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Sickle cell anemia can lead to childhood stroke


Early awareness key to prevention

Children with sickle cell anemia are vulnerable to serious infections and stroke, but many do not receive the preventive care that could help them stay healthier longer, according to a new Children’s Hospital Los Angeles released this week.

To assess the quality of preventive care received by children with sickle cell anemia, a team of investigators led by CHLA researchers examined how many children met two nationally endorsed quality standards. The researchers measured how many young children with sickle cell anemia received adequate preventive antibiotics to prevent infection and if children and adolescents with sickle cell anemia received annual brain ultrasounds to assess their stroke risk.

“What we found, unfortunately, was not what we’d hoped for,” said Dr. Ashaunta Anderson, a CHLA pediatrician who led the study.

When CHLA researchers and their collaborators compared Medicaid claims data from California and Georgia from 2010 to 2019, they found that only about 20% of children from three months to five years old with sickle cell anemia received preventive antibiotics in a given year, while about half of children and adolescents between the ages of two to 15 received an annual transcranial Doppler ultrasound, the study found.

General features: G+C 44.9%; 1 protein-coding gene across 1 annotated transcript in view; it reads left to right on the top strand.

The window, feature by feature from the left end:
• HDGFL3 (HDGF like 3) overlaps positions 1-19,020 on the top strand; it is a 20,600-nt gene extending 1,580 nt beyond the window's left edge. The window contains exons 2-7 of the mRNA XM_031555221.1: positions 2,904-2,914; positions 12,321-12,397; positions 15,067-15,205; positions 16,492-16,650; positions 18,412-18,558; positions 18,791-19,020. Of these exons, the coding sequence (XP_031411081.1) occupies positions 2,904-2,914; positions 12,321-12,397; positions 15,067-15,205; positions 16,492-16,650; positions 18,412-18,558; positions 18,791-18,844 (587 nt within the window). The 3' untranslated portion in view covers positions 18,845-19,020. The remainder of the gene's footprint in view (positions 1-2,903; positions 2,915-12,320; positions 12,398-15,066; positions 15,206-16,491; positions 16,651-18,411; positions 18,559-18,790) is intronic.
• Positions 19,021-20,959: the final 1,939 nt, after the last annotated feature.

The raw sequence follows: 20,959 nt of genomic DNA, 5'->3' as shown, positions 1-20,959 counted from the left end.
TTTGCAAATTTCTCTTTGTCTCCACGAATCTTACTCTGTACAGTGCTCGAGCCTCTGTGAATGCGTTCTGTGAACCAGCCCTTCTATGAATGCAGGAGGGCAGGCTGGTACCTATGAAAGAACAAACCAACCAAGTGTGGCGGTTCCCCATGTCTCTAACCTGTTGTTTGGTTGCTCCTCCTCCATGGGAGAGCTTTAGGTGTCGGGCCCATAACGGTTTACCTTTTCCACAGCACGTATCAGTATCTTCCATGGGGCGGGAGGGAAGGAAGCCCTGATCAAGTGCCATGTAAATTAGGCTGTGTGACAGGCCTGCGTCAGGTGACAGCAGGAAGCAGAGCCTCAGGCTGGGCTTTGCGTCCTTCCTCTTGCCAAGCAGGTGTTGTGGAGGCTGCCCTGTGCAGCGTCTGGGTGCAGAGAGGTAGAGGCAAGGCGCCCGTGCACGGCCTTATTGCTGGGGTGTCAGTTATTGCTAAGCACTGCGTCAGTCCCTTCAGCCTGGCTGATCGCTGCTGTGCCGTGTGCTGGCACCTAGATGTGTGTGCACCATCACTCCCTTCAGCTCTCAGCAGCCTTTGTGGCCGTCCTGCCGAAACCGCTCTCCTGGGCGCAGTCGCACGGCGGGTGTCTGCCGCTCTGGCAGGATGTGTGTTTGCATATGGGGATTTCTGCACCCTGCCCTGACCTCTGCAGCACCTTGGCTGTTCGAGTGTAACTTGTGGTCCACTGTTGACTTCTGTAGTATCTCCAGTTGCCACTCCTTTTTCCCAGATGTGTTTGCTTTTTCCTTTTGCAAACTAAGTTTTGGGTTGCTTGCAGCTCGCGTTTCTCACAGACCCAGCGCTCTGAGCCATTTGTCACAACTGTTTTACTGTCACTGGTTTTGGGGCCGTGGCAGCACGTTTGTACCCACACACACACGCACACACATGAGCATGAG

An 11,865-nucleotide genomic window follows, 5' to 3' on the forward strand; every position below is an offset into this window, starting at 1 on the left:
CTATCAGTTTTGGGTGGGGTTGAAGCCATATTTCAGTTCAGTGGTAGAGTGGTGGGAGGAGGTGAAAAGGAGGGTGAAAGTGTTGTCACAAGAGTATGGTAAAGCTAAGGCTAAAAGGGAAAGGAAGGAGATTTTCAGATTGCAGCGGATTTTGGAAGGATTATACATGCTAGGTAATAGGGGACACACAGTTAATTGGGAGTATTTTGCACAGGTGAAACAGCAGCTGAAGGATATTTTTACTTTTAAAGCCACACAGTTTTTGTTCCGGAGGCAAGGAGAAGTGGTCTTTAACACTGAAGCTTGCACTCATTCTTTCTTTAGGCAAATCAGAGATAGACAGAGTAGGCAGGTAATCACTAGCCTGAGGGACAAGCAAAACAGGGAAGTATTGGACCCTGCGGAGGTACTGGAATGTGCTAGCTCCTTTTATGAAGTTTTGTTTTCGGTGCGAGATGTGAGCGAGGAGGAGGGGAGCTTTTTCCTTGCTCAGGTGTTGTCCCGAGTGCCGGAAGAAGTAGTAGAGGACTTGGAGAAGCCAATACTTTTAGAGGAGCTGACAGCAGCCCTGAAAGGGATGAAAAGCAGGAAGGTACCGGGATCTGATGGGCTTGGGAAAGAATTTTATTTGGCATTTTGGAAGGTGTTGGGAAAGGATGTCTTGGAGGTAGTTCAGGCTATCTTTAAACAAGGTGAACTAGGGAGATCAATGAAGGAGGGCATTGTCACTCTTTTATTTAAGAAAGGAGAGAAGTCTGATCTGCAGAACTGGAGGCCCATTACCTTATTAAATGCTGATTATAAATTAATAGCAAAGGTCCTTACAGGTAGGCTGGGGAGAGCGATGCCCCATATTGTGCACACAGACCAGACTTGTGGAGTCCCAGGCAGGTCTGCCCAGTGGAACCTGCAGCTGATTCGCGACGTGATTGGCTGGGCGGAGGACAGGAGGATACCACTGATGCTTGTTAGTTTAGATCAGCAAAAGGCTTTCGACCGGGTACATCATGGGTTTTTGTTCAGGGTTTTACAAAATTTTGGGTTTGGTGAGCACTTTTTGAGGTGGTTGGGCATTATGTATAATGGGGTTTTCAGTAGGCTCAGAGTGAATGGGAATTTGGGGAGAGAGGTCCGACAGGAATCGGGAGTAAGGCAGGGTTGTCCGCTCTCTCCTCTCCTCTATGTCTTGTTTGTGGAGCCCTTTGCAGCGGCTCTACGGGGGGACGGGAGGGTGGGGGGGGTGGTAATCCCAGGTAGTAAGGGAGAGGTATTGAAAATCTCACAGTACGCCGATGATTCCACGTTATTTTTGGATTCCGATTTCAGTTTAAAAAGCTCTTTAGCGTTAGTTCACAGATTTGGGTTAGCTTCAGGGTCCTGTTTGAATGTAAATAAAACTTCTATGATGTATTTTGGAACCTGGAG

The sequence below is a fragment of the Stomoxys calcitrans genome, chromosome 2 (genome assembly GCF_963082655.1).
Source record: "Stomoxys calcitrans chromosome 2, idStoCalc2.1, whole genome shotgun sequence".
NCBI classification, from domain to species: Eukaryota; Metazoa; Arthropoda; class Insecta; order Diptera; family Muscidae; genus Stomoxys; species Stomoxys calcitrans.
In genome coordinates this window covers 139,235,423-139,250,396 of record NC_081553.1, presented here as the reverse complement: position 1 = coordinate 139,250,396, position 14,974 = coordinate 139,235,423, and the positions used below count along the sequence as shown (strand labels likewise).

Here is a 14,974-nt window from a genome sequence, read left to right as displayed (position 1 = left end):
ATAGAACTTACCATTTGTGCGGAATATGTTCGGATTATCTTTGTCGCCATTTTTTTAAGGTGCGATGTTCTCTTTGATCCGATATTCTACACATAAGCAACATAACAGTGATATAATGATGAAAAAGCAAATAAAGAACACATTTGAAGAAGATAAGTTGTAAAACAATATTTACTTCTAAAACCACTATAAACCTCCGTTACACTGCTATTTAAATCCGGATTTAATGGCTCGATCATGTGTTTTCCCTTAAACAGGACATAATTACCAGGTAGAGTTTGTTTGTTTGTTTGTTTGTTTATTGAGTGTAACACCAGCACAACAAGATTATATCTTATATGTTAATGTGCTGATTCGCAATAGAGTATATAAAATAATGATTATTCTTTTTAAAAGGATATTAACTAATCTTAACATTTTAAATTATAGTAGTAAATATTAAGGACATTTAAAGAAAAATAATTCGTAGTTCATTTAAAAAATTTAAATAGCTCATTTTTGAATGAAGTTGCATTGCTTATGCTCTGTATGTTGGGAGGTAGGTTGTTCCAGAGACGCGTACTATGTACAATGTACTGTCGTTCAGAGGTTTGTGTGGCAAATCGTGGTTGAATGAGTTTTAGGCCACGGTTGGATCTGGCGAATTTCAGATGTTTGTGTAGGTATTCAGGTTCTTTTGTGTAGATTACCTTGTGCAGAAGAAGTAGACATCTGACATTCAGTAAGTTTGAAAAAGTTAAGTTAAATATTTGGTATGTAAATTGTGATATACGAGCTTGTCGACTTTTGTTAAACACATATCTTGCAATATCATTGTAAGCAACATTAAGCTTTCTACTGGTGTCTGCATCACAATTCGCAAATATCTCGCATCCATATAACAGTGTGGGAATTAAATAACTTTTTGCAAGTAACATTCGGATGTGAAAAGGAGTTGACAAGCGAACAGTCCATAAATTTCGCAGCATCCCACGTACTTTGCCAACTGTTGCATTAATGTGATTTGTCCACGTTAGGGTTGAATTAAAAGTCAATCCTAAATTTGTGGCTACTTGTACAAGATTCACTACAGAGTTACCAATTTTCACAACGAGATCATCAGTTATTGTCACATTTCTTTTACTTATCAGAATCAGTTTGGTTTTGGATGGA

Twice-daily doses of antibiotics, given consistently, can protect young children with sickle cell anemia from developing serious infections, researchers said. Children and adolescents with abnormal ultrasounds have a higher-than-normal risk of stroke, but once identified, their risk can be significantly reduced by receiving regular blood transfusions.

The research was published in the journal Pediatrics.

About 100,000 people in the United States have sickle cell anemia, including roughly one out of every 400 Black people and about one in 19,000 Latinos. The chronic, genetic disease distorts the doughnut-shaped red blood cells that carry oxygen in blood into sickle shapes, leading them to clump in vessels and block blood flow to organs. These acutely painful episodes in children can lead to complications, including joint pain, infections, organ damage and stroke.

“We have a long history of treating patients in our Sickle Cell Disease Program at CHLA,” said Dr. Thomas Coates, CHLA section head, hematology, and the study’s co-author. “We provide specialist care and access to clinical trials. We focus on developing innovations in safer care, such as stroke prevention. We also provide practical support for patients’ families, such as help with transportation to appointments to make it easier for them to get their children consistent care.”

CHLA found that children with private insurance generally meet the standards for preventive care, but because of health care disparities, the quality of care received by children from low-income families insured by Medicaid varies by state and can depend on whether the child’s family lives in an urban or a rural area.

As patients got older, they were less likely to receive their annual scan for stroke risk. However, the percentage of children getting scanned for stroke overall increased during the years of the study, which CHLA experts credit to growing data collection efforts by states—leading to more awareness.